Throughout the world, healthcare costs are rising for a variety of reasons; chief among them are greater utilization and complexity of services and technologies that convert once-fatal diseases into chronic conditions.
As populations continue to age in the developed world, and better health technologies and pharmaceuticals improve health and prolong life, payers are increasingly focusing on pharmaceutical spending in their overall healthcare budgets.
The pharmaceutical industry is faced with a variety of healthcare systems and government policies in developed countries, where it must balance patient access to the best treatments with the constraint of limited budgets. For example, in most European countries and in Canada, the government both regulates healthcare and provides it to its citizens. We understand these management and budgetary pressures.
Despite differences in national approaches, we price our products in all OECD (Organisation for Economic Co-operation and Development) countries to foster access while ensuring a reasonable return on our investment (ROI). A sustainable ROI supports Merck’s future funding of innovative drugs and vaccines that can help address unmet medical needs that currently exist throughout the world and benefit patients.
Our prices around the world are determined by several factors, including the value of our products to patients, payers and physicians relative to competitor products; the ability and willingness of various customers—including national, regional or local institutional payers, physicians, employers and patients—to pay for our products; and the cost and value of other treatment options, such as hospitalization. The prices of our medicines and vaccines also reflect government regulation and currency fluctuation effects.
While striving to maintain a consistent global approach, Merck also considers the national, competitive and regulatory conditions in each market individually. It is important to recognize that the price a consumer pays is also affected by duties and tariffs imposed on imported medicines and vaccines, as well as price markups by intermediaries, including wholesalers and pharmacies.
Given the choices available within a class of drugs today, powerful and sometimes monopolistic buyers in the pharmaceutical marketplace—particularly governments and national health systems—have intensified pricing pressure throughout the developed world. In price-controlled environments (particularly prevalent in Europe), most governments use international price comparisons and therapeutic reference pricing as levers to set their own purchasing price. In addition, in a growing number of markets worldwide, decisions about medicines are increasingly being relegated to regional payers, making the challenge of ensuring access to new treatments extend beyond national price or reimbursement setting alone.
In the private sector, particularly in developed countries like the United States, price competition has been spurred by private health insurance plans. These payers are able to negotiate significant rebates and discounts with pharmaceutical manufacturers, based on their ability to direct utilization. Where competition exists among health insurance plans, patients are able not only to obtain healthcare and their medicines at competitive prices but also to take advantage of innovative pharmacy services that have improved the quality of pharmacy care.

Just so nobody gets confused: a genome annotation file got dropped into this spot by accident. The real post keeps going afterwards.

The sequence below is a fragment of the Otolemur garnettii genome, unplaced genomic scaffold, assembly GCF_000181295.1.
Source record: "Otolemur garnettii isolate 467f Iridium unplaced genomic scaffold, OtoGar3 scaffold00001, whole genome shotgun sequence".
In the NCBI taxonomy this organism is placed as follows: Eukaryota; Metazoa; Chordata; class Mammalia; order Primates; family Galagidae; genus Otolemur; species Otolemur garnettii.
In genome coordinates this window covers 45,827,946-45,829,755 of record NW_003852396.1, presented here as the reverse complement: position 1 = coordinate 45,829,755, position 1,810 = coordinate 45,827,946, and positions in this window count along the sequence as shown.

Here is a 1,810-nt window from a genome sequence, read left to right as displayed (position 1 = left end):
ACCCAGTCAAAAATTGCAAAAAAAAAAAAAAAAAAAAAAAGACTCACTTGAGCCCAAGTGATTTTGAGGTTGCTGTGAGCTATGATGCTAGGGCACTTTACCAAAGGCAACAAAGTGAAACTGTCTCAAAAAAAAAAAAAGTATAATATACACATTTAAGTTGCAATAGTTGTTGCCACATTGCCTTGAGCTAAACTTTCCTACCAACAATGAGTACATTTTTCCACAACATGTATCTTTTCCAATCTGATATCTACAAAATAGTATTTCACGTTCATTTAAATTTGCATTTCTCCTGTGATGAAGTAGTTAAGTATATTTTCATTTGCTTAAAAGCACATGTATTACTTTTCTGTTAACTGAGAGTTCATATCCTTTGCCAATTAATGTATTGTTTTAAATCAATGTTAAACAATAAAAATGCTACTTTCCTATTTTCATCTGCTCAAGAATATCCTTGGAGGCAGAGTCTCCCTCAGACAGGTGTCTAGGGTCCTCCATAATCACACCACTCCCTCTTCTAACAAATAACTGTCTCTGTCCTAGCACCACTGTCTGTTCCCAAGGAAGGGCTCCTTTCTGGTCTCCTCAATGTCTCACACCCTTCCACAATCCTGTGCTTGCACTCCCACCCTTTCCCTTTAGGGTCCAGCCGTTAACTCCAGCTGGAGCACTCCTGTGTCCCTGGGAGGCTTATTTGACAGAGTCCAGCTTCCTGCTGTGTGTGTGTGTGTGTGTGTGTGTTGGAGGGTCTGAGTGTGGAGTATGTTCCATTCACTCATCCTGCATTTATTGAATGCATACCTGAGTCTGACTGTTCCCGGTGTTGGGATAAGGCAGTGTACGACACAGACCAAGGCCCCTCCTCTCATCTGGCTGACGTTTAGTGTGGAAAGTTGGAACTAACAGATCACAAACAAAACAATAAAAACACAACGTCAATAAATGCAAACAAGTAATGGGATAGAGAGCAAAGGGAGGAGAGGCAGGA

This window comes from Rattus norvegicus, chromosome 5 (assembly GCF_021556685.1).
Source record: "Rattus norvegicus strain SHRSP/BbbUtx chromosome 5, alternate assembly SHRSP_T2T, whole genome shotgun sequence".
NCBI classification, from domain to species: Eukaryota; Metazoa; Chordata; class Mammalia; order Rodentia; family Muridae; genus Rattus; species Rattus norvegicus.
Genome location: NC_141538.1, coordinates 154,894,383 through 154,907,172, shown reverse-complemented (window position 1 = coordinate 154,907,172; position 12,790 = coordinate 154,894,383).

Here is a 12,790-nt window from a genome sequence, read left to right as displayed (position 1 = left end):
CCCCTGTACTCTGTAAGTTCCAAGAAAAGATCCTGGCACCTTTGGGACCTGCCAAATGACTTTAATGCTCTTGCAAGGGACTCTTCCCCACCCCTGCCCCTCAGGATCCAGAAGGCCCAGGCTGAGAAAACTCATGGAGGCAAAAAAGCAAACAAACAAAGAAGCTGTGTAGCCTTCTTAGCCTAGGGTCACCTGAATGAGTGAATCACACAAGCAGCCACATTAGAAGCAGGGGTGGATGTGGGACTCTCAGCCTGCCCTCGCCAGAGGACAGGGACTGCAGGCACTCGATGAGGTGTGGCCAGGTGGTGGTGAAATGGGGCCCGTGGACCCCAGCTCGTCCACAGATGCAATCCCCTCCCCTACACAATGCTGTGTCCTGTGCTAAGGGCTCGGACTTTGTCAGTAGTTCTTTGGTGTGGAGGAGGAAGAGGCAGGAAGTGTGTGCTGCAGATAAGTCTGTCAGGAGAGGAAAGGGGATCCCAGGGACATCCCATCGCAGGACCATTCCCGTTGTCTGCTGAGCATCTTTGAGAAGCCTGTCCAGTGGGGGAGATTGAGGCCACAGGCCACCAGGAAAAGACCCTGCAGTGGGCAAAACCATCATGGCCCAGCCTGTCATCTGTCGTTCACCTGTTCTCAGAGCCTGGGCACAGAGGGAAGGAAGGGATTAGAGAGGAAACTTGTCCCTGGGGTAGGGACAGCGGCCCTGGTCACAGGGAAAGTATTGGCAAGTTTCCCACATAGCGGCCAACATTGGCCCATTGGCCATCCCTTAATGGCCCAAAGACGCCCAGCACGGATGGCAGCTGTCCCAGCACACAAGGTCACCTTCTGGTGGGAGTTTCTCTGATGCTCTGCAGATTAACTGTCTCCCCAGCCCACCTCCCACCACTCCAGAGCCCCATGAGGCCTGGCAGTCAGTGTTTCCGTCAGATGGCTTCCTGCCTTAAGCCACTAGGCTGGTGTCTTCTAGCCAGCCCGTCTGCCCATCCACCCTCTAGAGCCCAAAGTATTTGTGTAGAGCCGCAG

In developing-world markets, Merck recognizes that access and funding for health care, particularly for pharmaceuticals, can often be limited. In many of these markets, most or all of the cost of treatment is borne by the patient. Merck actively works to develop and support various sustainable strategies to improve access, particularly for economically at-risk patient segments. In terms of pricing, these strategies can include directing differential pricing to needy patient sub-segments, either directly through national or local programs or indirectly through third-party healthcare funding sources that demonstrate reasonable and secure product distribution to intended patient segments.
Our willingness to provide differential pricing strategies is evident for many of our products, including some of our best-in-class innovative brands in our HIV, women’s health and vaccine franchise areas. For example, in May 2013 Merck and a group of partners announced an agreement in which we will reduce the cost of IMPLANON® (etonogestrel implant) for millions of women in some of the world’s poorest countries to improve their access to contraceptives. Click here for more information. Merck is committed to continuing its efforts to develop commercial access program solutions, including flexible pricing programs, targeted as appropriate to address cost burden for patients at need throughout the world.
|Products for which we have access pricing1,2||19||19|
|Countries where at least one product has intra-country pricing of public and private sectors3||49||49|
|1 Differential pricing intended to facilitate access for the at-need population
2 The number of products for which we have access pricing for 2011 has been revised to correct an error in our reporting
3 Countries with an MSD trading entity
To learn more about our product pricing, click on one of the links below:
Last Updated August 14, 2013